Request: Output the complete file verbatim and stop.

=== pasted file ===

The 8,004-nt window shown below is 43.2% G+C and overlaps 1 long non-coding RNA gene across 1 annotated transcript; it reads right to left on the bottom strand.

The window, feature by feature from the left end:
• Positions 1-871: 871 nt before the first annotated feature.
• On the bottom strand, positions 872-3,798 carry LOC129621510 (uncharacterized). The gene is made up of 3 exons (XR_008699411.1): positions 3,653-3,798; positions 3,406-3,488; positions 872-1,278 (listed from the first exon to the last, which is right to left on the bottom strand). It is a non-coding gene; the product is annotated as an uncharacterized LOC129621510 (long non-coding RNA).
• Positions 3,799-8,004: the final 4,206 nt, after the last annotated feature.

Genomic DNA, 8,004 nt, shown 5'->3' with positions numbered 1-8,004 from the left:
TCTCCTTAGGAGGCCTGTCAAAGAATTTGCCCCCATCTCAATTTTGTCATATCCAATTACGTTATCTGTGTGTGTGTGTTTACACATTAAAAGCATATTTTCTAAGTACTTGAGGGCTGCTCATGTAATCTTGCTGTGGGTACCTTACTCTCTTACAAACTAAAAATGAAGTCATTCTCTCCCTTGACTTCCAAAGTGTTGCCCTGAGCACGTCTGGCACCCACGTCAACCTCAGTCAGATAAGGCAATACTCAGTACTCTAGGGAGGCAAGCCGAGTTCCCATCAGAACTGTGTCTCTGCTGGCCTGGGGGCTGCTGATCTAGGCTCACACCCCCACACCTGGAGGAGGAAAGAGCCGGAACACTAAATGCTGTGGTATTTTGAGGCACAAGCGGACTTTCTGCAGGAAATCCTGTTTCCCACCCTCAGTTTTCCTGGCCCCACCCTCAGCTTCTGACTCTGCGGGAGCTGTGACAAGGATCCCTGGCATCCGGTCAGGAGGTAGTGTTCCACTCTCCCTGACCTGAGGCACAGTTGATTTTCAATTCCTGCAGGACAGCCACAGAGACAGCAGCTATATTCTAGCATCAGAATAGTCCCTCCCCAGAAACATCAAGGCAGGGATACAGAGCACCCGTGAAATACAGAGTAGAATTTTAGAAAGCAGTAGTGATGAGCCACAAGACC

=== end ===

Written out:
The 8,004-nt window shown below is 43.2% G+C and overlaps 1 long non-coding RNA gene across 1 annotated transcript; it reads right to left on the bottom strand.

The window, feature by feature from the left end:
• Positions 1-871: 871 nt before the first annotated feature.
• On the bottom strand, positions 872-3,798 carry LOC129621510 (uncharacterized). The gene is made up of 3 exons (XR_008699411.1): positions 3,653-3,798; positions 3,406-3,488; positions 872-1,278 (listed from the first exon to the last, which is right to left on the bottom strand). It is a non-coding gene; the product is annotated as an uncharacterized LOC129621510 (long non-coding RNA).
• Positions 3,799-8,004: the final 4,206 nt, after the last annotated feature.

Genomic DNA, 8,004 nt, shown 5'->3' with positions numbered 1-8,004 from the left:
TCTCCTTAGGAGGCCTGTCAAAGAATTTGCCCCCATCTCAATTTTGTCATATCCAATTACGTTATCTGTGTGTGTGTGTTTACACATTAAAAGCATATTTTCTAAGTACTTGAGGGCTGCTCATGTAATCTTGCTGTGGGTACCTTACTCTCTTACAAACTAAAAATGAAGTCATTCTCTCCCTTGACTTCCAAAGTGTTGCCCTGAGCACGTCTGGCACCCACGTCAACCTCAGTCAGATAAGGCAATACTCAGTACTCTAGGGAGGCAAGCCGAGTTCCCATCAGAACTGTGTCTCTGCTGGCCTGGGGGCTGCTGATCTAGGCTCACACCCCCACACCTGGAGGAGGAAAGAGCCGGAACACTAAATGCTGTGGTATTTTGAGGCACAAGCGGACTTTCTGCAGGAAATCCTGTTTCCCACCCTCAGTTTTCCTGGCCCCACCCTCAGCTTCTGACTCTGCGGGAGCTGTGACAAGGATCCCTGGCATCCGGTCAGGAGGTAGTGTTCCACTCTCCCTGACCTGAGGCACAGTTGATTTTCAATTCCTGCAGGACAGCCACAGAGACAGCAGCTATATTCTAGCATCAGAATAGTCCCTCCCCAGAAACATCAAGGCAGGGATACAGAGCACCCGTGAAATACAGAGTAGAATTTTAGAAAGCAGTAGTGATGAGCCACAAGACC